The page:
Traffic Calming

Traffic calming is applied to local streets with the aim of lowering traffic speeds and volumes, and sometimes, preventing particular types of vehicle travelling through an area. These aims are achieved by treating an area rather than a single section of road.

Traffic calming treatments cause drivers to change their driving pattern. Usually they have to reduce their speed but sometimes drivers are exposed to something undesirable (e.g. rumbling, or delays) which encourages them to choose a different route.

There is a wide range of traffic calming treatments available. These include

roundabouts, kerb build-outs, speed humps, raised tables, entry treatments, speed cushions, modified intersections and many others. Some of these treatments are described under the Speed Management treatment page.

Importantly, drivers should not have to be taught about traffic calming devices in order for them to be effective. They should be self explaining and self-enforcing.

  • Reduced speeds and reduced crash severity.
  • Reduced traffic volumes on local roads.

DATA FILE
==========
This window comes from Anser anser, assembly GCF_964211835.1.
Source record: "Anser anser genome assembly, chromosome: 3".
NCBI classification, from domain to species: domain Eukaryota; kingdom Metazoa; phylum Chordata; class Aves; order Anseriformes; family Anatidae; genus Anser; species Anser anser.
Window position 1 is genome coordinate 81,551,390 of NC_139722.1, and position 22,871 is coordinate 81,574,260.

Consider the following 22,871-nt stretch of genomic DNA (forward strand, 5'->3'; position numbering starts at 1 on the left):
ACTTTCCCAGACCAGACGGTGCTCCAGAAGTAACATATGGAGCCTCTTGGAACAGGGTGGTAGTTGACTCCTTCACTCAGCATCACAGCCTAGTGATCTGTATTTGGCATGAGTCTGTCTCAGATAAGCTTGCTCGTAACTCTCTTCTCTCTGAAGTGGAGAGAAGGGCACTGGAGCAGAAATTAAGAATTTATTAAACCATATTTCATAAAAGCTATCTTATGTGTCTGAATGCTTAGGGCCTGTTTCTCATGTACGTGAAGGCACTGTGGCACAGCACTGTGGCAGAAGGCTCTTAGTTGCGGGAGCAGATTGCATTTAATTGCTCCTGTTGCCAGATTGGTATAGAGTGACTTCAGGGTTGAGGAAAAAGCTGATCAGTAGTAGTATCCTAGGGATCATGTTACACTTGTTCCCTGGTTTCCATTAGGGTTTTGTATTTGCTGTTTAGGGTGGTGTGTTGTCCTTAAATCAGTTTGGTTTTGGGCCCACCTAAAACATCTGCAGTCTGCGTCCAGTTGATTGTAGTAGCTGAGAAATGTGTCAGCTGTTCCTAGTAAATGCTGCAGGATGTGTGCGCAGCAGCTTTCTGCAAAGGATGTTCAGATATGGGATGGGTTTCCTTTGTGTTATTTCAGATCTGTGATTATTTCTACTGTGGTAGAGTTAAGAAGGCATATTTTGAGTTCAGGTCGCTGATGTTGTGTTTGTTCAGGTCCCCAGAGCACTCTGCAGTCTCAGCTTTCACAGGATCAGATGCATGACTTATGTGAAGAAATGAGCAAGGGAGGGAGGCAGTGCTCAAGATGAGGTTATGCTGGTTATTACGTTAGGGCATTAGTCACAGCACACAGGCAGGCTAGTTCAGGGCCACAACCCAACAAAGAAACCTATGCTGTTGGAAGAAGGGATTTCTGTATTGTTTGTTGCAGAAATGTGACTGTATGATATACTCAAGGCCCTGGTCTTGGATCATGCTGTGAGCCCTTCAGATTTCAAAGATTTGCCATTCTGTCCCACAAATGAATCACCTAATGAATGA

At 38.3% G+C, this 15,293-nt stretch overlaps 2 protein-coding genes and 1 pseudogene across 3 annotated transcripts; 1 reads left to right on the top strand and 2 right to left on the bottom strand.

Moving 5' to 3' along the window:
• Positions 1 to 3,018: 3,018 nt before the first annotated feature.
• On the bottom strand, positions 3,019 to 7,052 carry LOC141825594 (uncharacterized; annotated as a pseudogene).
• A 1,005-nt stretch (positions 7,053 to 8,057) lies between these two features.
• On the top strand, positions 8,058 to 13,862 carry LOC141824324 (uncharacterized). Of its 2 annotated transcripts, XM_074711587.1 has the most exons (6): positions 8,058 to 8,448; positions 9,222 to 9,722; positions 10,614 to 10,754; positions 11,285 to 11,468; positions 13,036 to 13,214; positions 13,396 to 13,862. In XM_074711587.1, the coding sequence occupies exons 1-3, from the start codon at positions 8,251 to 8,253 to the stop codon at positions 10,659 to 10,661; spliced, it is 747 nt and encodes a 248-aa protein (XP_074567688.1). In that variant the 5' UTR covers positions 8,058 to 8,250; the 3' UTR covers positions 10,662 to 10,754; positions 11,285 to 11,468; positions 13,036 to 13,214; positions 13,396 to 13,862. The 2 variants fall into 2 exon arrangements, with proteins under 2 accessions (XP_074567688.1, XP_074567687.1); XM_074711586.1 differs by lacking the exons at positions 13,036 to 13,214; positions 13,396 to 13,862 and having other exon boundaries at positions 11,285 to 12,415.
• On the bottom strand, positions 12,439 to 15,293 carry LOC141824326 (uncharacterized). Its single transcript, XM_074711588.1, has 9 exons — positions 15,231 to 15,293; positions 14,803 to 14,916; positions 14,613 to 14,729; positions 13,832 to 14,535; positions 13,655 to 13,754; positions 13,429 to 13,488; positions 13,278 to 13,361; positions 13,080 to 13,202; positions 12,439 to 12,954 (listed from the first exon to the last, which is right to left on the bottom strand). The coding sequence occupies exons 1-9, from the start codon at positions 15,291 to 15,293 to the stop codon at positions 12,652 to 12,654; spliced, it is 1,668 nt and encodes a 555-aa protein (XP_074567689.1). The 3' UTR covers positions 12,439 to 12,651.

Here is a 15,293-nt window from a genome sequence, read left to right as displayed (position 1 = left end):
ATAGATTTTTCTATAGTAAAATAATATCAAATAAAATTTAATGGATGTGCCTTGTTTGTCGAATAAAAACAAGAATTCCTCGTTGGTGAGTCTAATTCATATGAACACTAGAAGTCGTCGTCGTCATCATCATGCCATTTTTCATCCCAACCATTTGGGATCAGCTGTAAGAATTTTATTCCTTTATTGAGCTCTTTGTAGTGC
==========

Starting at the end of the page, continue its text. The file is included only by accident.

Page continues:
• An improved environment for pedestrians and cyclists.
  • Some local traffic problems should be referred to the Police in the first instance, for example racing or speeding.
  • There is occasionally negative public feedback that traffic calming devices inconvenience local drivers, create noise, do not cater for bicycles or hinder emergency and other heavy vehicles.
  • Traffic calming schemes can be costly and take much time to design and implement successfully (requiring community consultation plus detailed traffic and crash data collection and analysis).
  • Isolated traffic calming devices can be a traffic hazard.

Benefits

  • Reduced speeds and reduced crash severity.
  • Reduced traffic volumes on local roads.
  • An improved environment for pedestrians and cyclists.

Implementation issues

  • Some local traffic problems should be referred to the Police in the first instance, for example racing or speeding.
  • There is occasionally negative public feedback that traffic calming devices inconvenience local drivers, create noise, do not cater for bicycles or hinder emergency and other heavy vehicles.
  • Traffic calming schemes can be costly and take much time to design and implement successfully (requiring community consultation plus detailed traffic and crash data collection and analysis).
  • Isolated traffic calming devices can be a traffic hazard.

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Treatment Summary

Costs
Medium to high
Treatment life
10 years - 20 years
Effectiveness
25-40%

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